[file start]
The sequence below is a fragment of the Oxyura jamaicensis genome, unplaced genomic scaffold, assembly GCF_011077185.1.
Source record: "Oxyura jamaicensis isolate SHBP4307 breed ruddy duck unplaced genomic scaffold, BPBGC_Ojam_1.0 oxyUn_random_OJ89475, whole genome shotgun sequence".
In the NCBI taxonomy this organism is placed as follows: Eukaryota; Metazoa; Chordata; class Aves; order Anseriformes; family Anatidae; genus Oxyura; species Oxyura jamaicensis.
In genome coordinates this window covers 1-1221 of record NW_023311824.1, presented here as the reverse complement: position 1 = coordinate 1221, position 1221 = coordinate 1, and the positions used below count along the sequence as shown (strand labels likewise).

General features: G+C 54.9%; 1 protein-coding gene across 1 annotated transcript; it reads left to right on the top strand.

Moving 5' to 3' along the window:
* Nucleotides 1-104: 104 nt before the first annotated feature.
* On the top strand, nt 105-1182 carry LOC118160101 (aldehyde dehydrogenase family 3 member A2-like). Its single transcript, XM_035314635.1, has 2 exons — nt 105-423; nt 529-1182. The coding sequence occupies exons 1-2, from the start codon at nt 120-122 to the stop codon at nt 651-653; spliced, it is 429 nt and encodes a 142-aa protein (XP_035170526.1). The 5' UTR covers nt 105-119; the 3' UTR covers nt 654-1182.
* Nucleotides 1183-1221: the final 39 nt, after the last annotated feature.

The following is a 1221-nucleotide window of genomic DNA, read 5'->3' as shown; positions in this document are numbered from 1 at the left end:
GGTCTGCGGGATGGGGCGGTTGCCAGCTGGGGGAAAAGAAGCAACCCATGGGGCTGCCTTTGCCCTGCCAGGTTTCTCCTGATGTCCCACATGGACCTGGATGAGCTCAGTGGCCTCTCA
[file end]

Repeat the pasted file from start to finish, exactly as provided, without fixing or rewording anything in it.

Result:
The sequence below is a fragment of the Oxyura jamaicensis genome, unplaced genomic scaffold, assembly GCF_011077185.1.
Source record: "Oxyura jamaicensis isolate SHBP4307 breed ruddy duck unplaced genomic scaffold, BPBGC_Ojam_1.0 oxyUn_random_OJ89475, whole genome shotgun sequence".
In the NCBI taxonomy this organism is placed as follows: Eukaryota; Metazoa; Chordata; class Aves; order Anseriformes; family Anatidae; genus Oxyura; species Oxyura jamaicensis.
In genome coordinates this window covers 1-1221 of record NW_023311824.1, presented here as the reverse complement: position 1 = coordinate 1221, position 1221 = coordinate 1, and the positions used below count along the sequence as shown (strand labels likewise).

General features: G+C 54.9%; 1 protein-coding gene across 1 annotated transcript; it reads left to right on the top strand.

Moving 5' to 3' along the window:
* Nucleotides 1-104: 104 nt before the first annotated feature.
* On the top strand, nt 105-1182 carry LOC118160101 (aldehyde dehydrogenase family 3 member A2-like). Its single transcript, XM_035314635.1, has 2 exons — nt 105-423; nt 529-1182. The coding sequence occupies exons 1-2, from the start codon at nt 120-122 to the stop codon at nt 651-653; spliced, it is 429 nt and encodes a 142-aa protein (XP_035170526.1). The 5' UTR covers nt 105-119; the 3' UTR covers nt 654-1182.
* Nucleotides 1183-1221: the final 39 nt, after the last annotated feature.

The following is a 1221-nucleotide window of genomic DNA, read 5'->3' as shown; positions in this document are numbered from 1 at the left end:
GGTCTGCGGGATGGGGCGGTTGCCAGCTGGGGGAAAAGAAGCAACCCATGGGGCTGCCTTTGCCCTGCCAGGTTTCTCCTGATGTCCCACATGGACCTGGATGAGCTCAGTGGCCTCTCA